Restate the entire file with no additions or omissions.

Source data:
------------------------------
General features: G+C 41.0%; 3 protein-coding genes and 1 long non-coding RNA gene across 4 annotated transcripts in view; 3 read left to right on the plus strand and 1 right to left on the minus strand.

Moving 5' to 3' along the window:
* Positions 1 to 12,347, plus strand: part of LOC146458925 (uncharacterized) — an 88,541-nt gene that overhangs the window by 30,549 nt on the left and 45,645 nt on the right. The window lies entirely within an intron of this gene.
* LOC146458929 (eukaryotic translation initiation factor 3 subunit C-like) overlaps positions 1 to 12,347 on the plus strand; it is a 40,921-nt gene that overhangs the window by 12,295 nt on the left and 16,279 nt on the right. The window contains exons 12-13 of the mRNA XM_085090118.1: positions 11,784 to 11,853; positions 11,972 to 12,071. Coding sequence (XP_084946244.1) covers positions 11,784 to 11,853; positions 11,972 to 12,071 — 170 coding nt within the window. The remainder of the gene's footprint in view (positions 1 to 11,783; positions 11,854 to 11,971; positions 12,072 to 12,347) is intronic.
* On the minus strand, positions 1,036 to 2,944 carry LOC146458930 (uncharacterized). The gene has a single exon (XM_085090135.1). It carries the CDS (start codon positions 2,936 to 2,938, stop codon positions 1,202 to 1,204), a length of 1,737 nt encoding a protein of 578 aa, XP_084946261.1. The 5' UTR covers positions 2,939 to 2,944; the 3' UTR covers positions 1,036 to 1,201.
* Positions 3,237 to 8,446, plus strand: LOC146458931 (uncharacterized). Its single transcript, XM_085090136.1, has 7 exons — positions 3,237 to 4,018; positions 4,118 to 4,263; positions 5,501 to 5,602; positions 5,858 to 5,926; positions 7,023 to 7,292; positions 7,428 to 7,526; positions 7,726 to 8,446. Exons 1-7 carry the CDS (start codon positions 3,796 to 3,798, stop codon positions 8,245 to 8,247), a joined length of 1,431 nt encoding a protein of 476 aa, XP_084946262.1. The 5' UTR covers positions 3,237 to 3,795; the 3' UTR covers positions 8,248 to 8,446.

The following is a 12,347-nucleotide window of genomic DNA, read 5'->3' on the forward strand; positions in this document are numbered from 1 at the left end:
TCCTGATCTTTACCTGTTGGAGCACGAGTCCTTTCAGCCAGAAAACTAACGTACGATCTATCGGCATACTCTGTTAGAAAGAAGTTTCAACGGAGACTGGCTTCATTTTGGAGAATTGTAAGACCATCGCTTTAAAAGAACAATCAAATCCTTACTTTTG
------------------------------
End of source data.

General features: G+C 41.0%; 3 protein-coding genes and 1 long non-coding RNA gene across 4 annotated transcripts in view; 3 read left to right on the plus strand and 1 right to left on the minus strand.

Moving 5' to 3' along the window:
* Positions 1 to 12,347, plus strand: part of LOC146458925 (uncharacterized) — an 88,541-nt gene that overhangs the window by 30,549 nt on the left and 45,645 nt on the right. The window lies entirely within an intron of this gene.
* LOC146458929 (eukaryotic translation initiation factor 3 subunit C-like) overlaps positions 1 to 12,347 on the plus strand; it is a 40,921-nt gene that overhangs the window by 12,295 nt on the left and 16,279 nt on the right. The window contains exons 12-13 of the mRNA XM_085090118.1: positions 11,784 to 11,853; positions 11,972 to 12,071. Coding sequence (XP_084946244.1) covers positions 11,784 to 11,853; positions 11,972 to 12,071 — 170 coding nt within the window. The remainder of the gene's footprint in view (positions 1 to 11,783; positions 11,854 to 11,971; positions 12,072 to 12,347) is intronic.
* On the minus strand, positions 1,036 to 2,944 carry LOC146458930 (uncharacterized). The gene has a single exon (XM_085090135.1). It carries the CDS (start codon positions 2,936 to 2,938, stop codon positions 1,202 to 1,204), a length of 1,737 nt encoding a protein of 578 aa, XP_084946261.1. The 5' UTR covers positions 2,939 to 2,944; the 3' UTR covers positions 1,036 to 1,201.
* Positions 3,237 to 8,446, plus strand: LOC146458931 (uncharacterized). Its single transcript, XM_085090136.1, has 7 exons — positions 3,237 to 4,018; positions 4,118 to 4,263; positions 5,501 to 5,602; positions 5,858 to 5,926; positions 7,023 to 7,292; positions 7,428 to 7,526; positions 7,726 to 8,446. Exons 1-7 carry the CDS (start codon positions 3,796 to 3,798, stop codon positions 8,245 to 8,247), a joined length of 1,431 nt encoding a protein of 476 aa, XP_084946262.1. The 5' UTR covers positions 3,237 to 3,795; the 3' UTR covers positions 8,248 to 8,446.

The following is a 12,347-nucleotide window of genomic DNA, read 5'->3' on the forward strand; positions in this document are numbered from 1 at the left end:
TCCTGATCTTTACCTGTTGGAGCACGAGTCCTTTCAGCCAGAAAACTAACGTACGATCTATCGGCATACTCTGTTAGAAAGAAGTTTCAACGGAGACTGGCTTCATTTTGGAGAATTGTAAGACCATCGCTTTAAAAGAACAATCAAATCCTTACTTTTG